8. I lift at my office gym. We have no bumper plates and no squat rack. Of course we have a smith machine but I don’t use it. For squats, I currently power clean the weight up and hoist it overhead onto my back. I can’t go too heavy because bc no bumper plates and no rack. I’m doing light weight/high reps but I want to go heavy like the rest of the LBEB community. I’m pretty sure I’m not getting the same benefits with light weight/high reps. Any advice, tips? Not really trying to join a gym since most of my money goes to food, rent, misc bills, and more food. Keep up the great work with the site. Thanks.

  9. Okay, here’s a question related to all this…on the weekend, the gym that I have access to has a leg press machine, and a Smith machine. No squat/power rack. So, if I want to work out legs on the weekend, would I be better off doing leg press, or Smith machine squats? (Of course, real squats would be my preference, and I’ll do this during the week at the gym where I have access to a squat rack.)

  10. question here to get thoughts on something

    my gym at work has a smith machine that allows for 2D movement. in other words, it’s still travelling up and down, but it’s also got travel forward and back.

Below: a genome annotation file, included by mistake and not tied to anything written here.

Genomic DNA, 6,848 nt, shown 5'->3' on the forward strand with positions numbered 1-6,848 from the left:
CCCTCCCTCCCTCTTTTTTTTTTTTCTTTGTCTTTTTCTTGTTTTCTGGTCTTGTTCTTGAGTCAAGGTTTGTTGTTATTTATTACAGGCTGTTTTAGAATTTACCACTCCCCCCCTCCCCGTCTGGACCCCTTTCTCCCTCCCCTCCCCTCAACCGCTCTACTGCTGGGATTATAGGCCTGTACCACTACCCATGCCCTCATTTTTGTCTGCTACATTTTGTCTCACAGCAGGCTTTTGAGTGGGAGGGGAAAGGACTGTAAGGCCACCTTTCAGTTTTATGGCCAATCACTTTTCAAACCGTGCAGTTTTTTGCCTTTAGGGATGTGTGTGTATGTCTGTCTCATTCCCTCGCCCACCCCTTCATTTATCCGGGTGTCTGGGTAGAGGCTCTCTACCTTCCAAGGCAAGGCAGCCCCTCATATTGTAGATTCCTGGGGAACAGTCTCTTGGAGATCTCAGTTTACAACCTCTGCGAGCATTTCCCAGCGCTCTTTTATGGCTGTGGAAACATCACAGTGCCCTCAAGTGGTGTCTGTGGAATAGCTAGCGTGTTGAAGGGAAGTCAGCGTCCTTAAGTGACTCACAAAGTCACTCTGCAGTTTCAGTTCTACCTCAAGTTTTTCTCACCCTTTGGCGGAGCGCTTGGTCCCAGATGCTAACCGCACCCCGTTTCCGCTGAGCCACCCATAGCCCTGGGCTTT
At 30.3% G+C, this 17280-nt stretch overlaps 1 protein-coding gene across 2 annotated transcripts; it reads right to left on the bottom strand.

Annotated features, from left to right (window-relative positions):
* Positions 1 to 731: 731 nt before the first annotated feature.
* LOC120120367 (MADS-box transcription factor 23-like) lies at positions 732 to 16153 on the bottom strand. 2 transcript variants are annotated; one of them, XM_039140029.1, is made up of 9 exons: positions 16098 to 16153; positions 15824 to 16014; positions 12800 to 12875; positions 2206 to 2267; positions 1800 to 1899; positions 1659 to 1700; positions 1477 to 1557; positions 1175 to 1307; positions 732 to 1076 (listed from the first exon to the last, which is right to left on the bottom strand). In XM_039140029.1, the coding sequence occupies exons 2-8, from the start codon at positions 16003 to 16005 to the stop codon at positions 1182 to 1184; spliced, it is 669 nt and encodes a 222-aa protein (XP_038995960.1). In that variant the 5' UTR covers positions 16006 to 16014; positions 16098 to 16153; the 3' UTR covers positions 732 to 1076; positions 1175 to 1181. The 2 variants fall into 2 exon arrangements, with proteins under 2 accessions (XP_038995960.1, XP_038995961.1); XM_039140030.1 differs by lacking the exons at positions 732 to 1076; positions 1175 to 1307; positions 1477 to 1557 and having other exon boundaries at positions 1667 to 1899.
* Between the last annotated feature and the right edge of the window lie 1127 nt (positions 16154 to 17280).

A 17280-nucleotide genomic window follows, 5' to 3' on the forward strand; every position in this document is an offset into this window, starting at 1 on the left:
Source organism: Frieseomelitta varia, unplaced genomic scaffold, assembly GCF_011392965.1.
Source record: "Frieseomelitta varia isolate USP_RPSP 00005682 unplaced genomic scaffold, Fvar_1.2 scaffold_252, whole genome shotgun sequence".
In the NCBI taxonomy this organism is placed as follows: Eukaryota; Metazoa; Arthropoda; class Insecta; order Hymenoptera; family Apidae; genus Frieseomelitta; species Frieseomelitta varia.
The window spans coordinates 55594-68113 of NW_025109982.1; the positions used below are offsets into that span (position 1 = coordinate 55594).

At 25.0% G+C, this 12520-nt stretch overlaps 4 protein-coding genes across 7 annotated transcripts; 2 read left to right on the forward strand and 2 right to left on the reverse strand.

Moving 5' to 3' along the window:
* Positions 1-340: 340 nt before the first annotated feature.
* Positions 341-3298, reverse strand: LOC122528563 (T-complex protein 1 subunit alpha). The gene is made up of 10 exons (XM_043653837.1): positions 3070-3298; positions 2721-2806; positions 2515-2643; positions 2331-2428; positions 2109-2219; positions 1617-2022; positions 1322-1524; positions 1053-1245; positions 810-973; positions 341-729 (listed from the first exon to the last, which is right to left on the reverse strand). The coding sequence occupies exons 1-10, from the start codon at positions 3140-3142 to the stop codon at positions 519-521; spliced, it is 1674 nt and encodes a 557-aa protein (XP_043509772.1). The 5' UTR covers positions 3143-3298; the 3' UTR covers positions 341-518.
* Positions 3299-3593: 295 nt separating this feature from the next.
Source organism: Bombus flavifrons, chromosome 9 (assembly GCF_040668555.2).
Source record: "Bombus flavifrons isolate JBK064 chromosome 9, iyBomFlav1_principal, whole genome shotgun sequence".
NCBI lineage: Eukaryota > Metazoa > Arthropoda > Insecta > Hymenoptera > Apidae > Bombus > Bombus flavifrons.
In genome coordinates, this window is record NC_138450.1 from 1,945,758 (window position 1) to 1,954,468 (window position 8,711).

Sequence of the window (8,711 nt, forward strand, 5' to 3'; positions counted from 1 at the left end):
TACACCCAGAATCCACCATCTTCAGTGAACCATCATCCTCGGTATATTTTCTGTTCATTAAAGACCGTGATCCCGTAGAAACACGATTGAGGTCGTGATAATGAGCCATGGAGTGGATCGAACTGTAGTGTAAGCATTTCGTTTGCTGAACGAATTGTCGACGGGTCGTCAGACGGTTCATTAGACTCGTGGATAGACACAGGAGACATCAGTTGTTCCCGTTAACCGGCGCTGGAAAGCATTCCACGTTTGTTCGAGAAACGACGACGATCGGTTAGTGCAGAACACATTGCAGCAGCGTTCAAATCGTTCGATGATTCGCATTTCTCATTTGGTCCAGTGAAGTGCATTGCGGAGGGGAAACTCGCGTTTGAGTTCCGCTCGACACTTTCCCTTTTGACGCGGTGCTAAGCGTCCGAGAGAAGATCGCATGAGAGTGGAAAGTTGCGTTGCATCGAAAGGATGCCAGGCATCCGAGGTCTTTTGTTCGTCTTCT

while it’s not going to be nearly as good as a bar- stabilizer muscles don’t get worked controlling tilt and yaw- it seems to me that this would not have nearly the same shortcomings as a standard smith.

    considering that there are no bars and no bumpers in the gym, it stands to reason that this would be a “better than nothing” option.


  11. Steinborn squats. You tube it. You still prob won’t be able to max out, but you will be able to squat heavier than your max power clean

  12. To all of you with no access to a squat rack: steinborn squat!
    That is all.

  13. Thanks for the advice, much appreciated.

  14. Zercher squats anyone?

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  16. I think anytime you can get proper access to do a real free weight option is essentially to truly gauge yourself in terms of strength growth. I recently came across a guy who used the smith machine for benching a lot and he tried to get the same results on a free weight system with a spotter and did just fine…

    But when it came to squatting his form was a little all over the place and he was admittedly “out of his element”…

  17. Good post 🙂 I have made experiment and used smith mashine for 2 months, then i changed to barbell on squat rack. I somehow felt pain only after first 2 workout on smith mashine, then everytime it was same, after i switched to squat rack i felt sore for few days after first workout and after every other workout again using barbell on squat rack i feel sore. From my opinion squat rack is better 🙂